Essential vs. Non-Essential 07 Feb 2006
53 comments Latest by lil beeky
One of the toughest things to figure out when trying to launch a simple product is what to add in and what to leave out. The way we do it is to figure out what’s essential and non-essential. Non-essential stuff stays out of 1.0.
A great way to spot non-essential stuff is to run it through a filter. If the feature is attached to “wouldn’t it be nice if…” or “It would be cool if…” then it’s usually non-essential. Nice and cool are definite red flags.
During the development of Campfire we had a lot of “nice and cool” moments. A great way to deal with those is to immediately slap the “v1.1” label on them. That means we’ll consider it after launch.
Here are some v1.1 features we initially wanted to include in v1.0 but decided against them since they were non-essential. Nice to have, but certainly non-essential:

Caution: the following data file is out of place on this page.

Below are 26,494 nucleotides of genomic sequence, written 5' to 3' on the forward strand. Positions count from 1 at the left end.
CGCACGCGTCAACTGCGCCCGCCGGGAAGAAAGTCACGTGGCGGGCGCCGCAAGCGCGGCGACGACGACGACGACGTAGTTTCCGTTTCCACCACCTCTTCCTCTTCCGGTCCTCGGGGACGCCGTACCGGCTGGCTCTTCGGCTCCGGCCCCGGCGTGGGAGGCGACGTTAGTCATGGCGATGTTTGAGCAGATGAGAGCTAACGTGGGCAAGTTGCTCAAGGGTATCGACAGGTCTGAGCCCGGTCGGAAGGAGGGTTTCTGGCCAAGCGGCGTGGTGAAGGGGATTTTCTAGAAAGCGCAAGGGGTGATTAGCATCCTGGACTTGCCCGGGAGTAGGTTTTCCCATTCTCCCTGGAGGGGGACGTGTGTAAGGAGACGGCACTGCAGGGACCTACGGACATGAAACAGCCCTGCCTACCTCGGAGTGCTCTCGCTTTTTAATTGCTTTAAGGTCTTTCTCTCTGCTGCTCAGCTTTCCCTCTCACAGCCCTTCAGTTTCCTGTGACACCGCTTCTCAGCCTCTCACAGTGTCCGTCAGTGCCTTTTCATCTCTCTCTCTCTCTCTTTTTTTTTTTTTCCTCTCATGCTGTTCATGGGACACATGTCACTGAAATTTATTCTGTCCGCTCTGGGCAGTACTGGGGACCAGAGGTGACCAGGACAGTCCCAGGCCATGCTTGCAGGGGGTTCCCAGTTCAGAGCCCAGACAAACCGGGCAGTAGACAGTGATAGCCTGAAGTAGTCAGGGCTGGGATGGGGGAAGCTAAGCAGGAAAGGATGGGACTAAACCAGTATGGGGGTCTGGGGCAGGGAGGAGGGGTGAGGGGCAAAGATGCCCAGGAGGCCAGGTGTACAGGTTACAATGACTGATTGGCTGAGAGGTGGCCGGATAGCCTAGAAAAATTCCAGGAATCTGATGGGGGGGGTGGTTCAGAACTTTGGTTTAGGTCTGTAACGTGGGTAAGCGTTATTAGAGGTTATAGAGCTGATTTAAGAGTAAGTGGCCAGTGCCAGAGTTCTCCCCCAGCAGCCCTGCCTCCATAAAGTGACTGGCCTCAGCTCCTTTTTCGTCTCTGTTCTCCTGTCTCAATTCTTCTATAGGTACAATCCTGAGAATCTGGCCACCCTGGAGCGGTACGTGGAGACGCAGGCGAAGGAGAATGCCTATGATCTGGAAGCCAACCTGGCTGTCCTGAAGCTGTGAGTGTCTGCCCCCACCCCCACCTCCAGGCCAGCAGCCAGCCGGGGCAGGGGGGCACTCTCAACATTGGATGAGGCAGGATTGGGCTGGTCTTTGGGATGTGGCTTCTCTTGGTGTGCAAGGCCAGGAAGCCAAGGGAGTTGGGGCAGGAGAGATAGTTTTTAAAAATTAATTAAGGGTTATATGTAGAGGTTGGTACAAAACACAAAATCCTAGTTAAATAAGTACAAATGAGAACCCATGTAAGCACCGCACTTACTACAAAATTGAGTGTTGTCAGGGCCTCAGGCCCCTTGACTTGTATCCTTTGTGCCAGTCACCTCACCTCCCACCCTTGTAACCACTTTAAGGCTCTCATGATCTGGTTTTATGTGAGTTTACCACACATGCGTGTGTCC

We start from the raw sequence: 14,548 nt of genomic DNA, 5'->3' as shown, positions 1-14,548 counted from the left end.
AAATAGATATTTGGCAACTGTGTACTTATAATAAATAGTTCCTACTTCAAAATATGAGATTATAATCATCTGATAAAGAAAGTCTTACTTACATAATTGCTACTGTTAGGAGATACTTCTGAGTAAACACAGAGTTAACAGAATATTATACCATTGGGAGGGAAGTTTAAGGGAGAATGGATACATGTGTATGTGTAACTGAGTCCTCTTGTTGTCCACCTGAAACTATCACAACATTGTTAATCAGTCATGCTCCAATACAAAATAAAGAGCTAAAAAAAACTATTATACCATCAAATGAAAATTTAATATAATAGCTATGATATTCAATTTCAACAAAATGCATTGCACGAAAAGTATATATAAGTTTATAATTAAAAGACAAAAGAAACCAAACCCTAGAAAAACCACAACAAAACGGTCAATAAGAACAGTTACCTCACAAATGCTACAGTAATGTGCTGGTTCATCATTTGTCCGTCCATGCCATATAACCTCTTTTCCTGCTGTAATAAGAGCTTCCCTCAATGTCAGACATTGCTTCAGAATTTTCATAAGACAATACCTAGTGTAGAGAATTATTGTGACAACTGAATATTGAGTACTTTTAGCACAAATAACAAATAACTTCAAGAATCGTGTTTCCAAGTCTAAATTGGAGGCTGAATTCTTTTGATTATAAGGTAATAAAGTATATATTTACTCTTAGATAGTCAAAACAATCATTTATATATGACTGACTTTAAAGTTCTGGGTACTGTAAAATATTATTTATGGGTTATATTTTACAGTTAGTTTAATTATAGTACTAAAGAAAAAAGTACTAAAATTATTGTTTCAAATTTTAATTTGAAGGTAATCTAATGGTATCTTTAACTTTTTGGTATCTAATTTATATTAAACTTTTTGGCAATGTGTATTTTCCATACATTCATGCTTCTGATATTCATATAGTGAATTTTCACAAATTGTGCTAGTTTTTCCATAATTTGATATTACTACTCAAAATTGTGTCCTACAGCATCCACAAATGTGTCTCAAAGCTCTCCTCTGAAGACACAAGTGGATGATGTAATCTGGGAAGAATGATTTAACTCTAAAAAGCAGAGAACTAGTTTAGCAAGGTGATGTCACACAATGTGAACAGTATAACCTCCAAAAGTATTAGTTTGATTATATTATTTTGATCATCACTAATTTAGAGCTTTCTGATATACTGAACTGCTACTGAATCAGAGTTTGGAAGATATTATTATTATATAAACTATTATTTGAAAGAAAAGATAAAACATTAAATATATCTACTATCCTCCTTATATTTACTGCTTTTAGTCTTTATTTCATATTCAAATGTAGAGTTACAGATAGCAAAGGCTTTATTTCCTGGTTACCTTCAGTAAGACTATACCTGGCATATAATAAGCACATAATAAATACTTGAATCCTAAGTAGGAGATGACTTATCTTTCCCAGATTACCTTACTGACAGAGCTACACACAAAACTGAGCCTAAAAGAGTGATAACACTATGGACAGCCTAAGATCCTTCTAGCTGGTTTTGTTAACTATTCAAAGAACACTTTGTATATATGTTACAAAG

- Room locking (not allowing anyone else in a room)
- Room caps (cap the # of people in a room)
- A marker to show you the last message you saw before you left the room
- Private chats
- An “off the record” feature that keeps certain messages out of the transcript
- The ability to clear message backlog in a room
- An API
- and more…
Some of these features may make it into a future version of Campfire but they are non-essential for 1.0. And how do we know they are non-essential? We’ve been using Campfire for over a month without any of these features and doing just fine. Yes, some would be nice. Some would be helpful. Some would make it more useful. But none of them are essential. That’s the difference.
Bottom line: When you build an app always look out for the non-essential features. Make sure they don’t make it into your v1.0. They slow down your release, they dilute your focus, they require resources that pull you away from perfecting the core of your app, and they open the door to more bugs at launch.